Lena Dunham Talks Rape Backlash on 'Today' & Her Words Are Spot On

I have a complicated relationship with Lena Dunham. Before this post goes any further, I concede that I did not read Dunham's 2014 memoir, Not That Kind of Girl. To not read it was a personal choice, as I don't fully identify with Dunham's experiences. But on Wednesday morning the Girls creator appeared on Today to discuss with Savannah Guthrie the upcoming season of the HBO show, which sees Hannah studying at the Iowa Writers Workshop, and inevitably the conversation led to a discussion about the criticism Dunham received for writing about her rape in her book. I was surprised to find that, whatever my personal opinions on Dunham may be, she responded in a universal and responsible manner to the question that I really agree with and respect.

The story in question is an account in Not That Kind of Girl wherein Dunham describes a sexual assault she suffered while at Oberlin College. The essay, "Barry," led to litigation from a former colleague at Oberlin who fit the description of the assailant in Dunham's book. Eventually Random House, Dunham's publisher, agreed to include a note in future copies that made clear that "Barry" was a pseudonym and that Dunham did not mean to target any one individual. When Guthrie asked Dunham about the backlash, the 28-year old said:

It's a very, very painful thing to share an episode that personal, and receive criticism. But what I received was only a small percentage of the doubt and victim blaming that most women who are sexually assaulted in this country experience.
You know, I am a celebrity with a platform and a lot of incredible support. Most women who come forward with accusations of sexual assault don't have those benefits — don't have my legal and emotional and financial supports.
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Much of my personal hesitation about Dunham in the past has been attached to her denial or her privilege or inability to see outside her myopic experience, specifically the now age-old debate about the lack of diversity on Dunham's show. But I applaud her answer on the Today show, which at once acknowledges that she is in a position more privileged than many victims are, and though she did face criticism, vitriol and victim-blaming in the face of her essay, her status still allows her to voice her experience with a certain insulation that provides safety.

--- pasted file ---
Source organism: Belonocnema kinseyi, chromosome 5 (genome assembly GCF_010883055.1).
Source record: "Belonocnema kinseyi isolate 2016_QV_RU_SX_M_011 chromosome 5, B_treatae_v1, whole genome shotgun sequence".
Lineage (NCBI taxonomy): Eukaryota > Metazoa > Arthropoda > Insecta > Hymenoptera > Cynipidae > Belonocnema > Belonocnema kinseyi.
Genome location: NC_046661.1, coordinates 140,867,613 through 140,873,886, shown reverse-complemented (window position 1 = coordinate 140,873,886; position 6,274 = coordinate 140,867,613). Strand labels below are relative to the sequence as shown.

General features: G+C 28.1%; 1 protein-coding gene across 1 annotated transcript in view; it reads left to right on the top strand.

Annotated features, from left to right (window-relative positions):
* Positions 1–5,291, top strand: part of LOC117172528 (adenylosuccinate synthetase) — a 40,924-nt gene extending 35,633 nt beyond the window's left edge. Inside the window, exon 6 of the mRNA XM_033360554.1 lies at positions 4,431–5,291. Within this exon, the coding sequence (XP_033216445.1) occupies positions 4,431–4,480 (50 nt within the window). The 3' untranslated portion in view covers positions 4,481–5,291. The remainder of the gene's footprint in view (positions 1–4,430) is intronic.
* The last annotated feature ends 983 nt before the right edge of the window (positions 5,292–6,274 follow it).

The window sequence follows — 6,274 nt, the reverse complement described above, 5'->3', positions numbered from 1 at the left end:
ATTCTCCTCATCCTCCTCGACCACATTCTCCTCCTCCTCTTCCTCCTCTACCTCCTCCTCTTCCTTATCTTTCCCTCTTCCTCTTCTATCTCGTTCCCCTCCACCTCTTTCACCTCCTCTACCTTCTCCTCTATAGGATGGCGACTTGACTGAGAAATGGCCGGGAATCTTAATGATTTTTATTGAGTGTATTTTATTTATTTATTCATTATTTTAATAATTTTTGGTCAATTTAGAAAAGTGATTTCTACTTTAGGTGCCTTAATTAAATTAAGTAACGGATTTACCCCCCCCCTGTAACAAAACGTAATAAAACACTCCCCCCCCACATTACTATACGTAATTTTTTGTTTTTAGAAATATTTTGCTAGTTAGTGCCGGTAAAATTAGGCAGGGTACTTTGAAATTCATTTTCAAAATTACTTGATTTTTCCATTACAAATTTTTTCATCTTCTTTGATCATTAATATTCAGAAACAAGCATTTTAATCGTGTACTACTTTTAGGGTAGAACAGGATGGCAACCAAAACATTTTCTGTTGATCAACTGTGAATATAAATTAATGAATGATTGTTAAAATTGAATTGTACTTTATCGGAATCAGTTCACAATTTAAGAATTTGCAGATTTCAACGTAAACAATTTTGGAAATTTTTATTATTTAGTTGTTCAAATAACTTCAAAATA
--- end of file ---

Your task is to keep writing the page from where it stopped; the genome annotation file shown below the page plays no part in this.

Because, as Dunham also notes, not all victims (in fact, very few) have the option to speak out about their experiences. Much of the criticism brought against Dunham's essay employed the argument that Dunham was trying to target and ruin an innocent man's life; a classic turntable of victim-blaming, making the accuser the accused.

Dunham previously clarified her intent (though she had no obligation to explain why she wrote about her sexual assault) in an op-ed for Buzzfeed in December. She said:

Survivors are so often re-victimized by a system that demands they prove their purity and innocence. They are asked to provide an unassailable narrative when the event itself is hazy, fragmented, and unspeakable. They are isolated and betrayed by people close to them who doubt their reality or are frustrated by their inability to move on. Their most intimate experiences are made public property.
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And that is exactly the issue: Dunham's claims were almost immediately discredited. And that kind of victim-blaming and questioning of experience is the kind of gaslighting threat that keeps many women silent.

Dunham's response to Guthrie was even-handed and apropro to a morning show. She went on to say that she and her Girls costars have tried to "channel [their] voices into causes, and issues and projects that matter to [them]." I personally believe that celebrities with resources and positions of power have a social obligation to use that platform for good, and for that, Lena Dunham has garnered points in her corner with me. I hope she continues to inspire her fans to speak out about their experiences without fear.

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